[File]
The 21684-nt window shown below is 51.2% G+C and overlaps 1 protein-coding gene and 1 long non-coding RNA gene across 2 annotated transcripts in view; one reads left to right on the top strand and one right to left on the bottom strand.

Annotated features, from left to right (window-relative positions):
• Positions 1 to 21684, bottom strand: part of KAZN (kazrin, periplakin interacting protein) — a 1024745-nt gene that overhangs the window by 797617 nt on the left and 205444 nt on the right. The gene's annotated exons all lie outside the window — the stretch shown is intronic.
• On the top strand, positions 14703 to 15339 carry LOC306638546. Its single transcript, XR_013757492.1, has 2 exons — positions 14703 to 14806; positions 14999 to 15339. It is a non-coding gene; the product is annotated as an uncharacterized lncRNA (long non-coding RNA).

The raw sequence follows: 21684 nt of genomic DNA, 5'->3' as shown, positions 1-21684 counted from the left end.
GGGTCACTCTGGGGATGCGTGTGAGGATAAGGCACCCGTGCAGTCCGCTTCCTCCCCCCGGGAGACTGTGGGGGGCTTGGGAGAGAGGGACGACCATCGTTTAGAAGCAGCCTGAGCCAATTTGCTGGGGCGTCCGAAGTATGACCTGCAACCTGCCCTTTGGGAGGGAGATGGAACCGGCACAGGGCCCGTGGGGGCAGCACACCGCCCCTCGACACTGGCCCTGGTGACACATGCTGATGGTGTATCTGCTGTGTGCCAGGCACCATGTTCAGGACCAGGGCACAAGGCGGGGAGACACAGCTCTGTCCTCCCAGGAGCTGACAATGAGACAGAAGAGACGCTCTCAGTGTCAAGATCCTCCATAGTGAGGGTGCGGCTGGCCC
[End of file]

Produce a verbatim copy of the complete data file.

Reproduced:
The 21684-nt window shown below is 51.2% G+C and overlaps 1 protein-coding gene and 1 long non-coding RNA gene across 2 annotated transcripts in view; one reads left to right on the top strand and one right to left on the bottom strand.

Annotated features, from left to right (window-relative positions):
• Positions 1 to 21684, bottom strand: part of KAZN (kazrin, periplakin interacting protein) — a 1024745-nt gene that overhangs the window by 797617 nt on the left and 205444 nt on the right. The gene's annotated exons all lie outside the window — the stretch shown is intronic.
• On the top strand, positions 14703 to 15339 carry LOC306638546. Its single transcript, XR_013757492.1, has 2 exons — positions 14703 to 14806; positions 14999 to 15339. It is a non-coding gene; the product is annotated as an uncharacterized lncRNA (long non-coding RNA).

The raw sequence follows: 21684 nt of genomic DNA, 5'->3' as shown, positions 1-21684 counted from the left end.
GGGTCACTCTGGGGATGCGTGTGAGGATAAGGCACCCGTGCAGTCCGCTTCCTCCCCCCGGGAGACTGTGGGGGGCTTGGGAGAGAGGGACGACCATCGTTTAGAAGCAGCCTGAGCCAATTTGCTGGGGCGTCCGAAGTATGACCTGCAACCTGCCCTTTGGGAGGGAGATGGAACCGGCACAGGGCCCGTGGGGGCAGCACACCGCCCCTCGACACTGGCCCTGGTGACACATGCTGATGGTGTATCTGCTGTGTGCCAGGCACCATGTTCAGGACCAGGGCACAAGGCGGGGAGACACAGCTCTGTCCTCCCAGGAGCTGACAATGAGACAGAAGAGACGCTCTCAGTGTCAAGATCCTCCATAGTGAGGGTGCGGCTGGCCC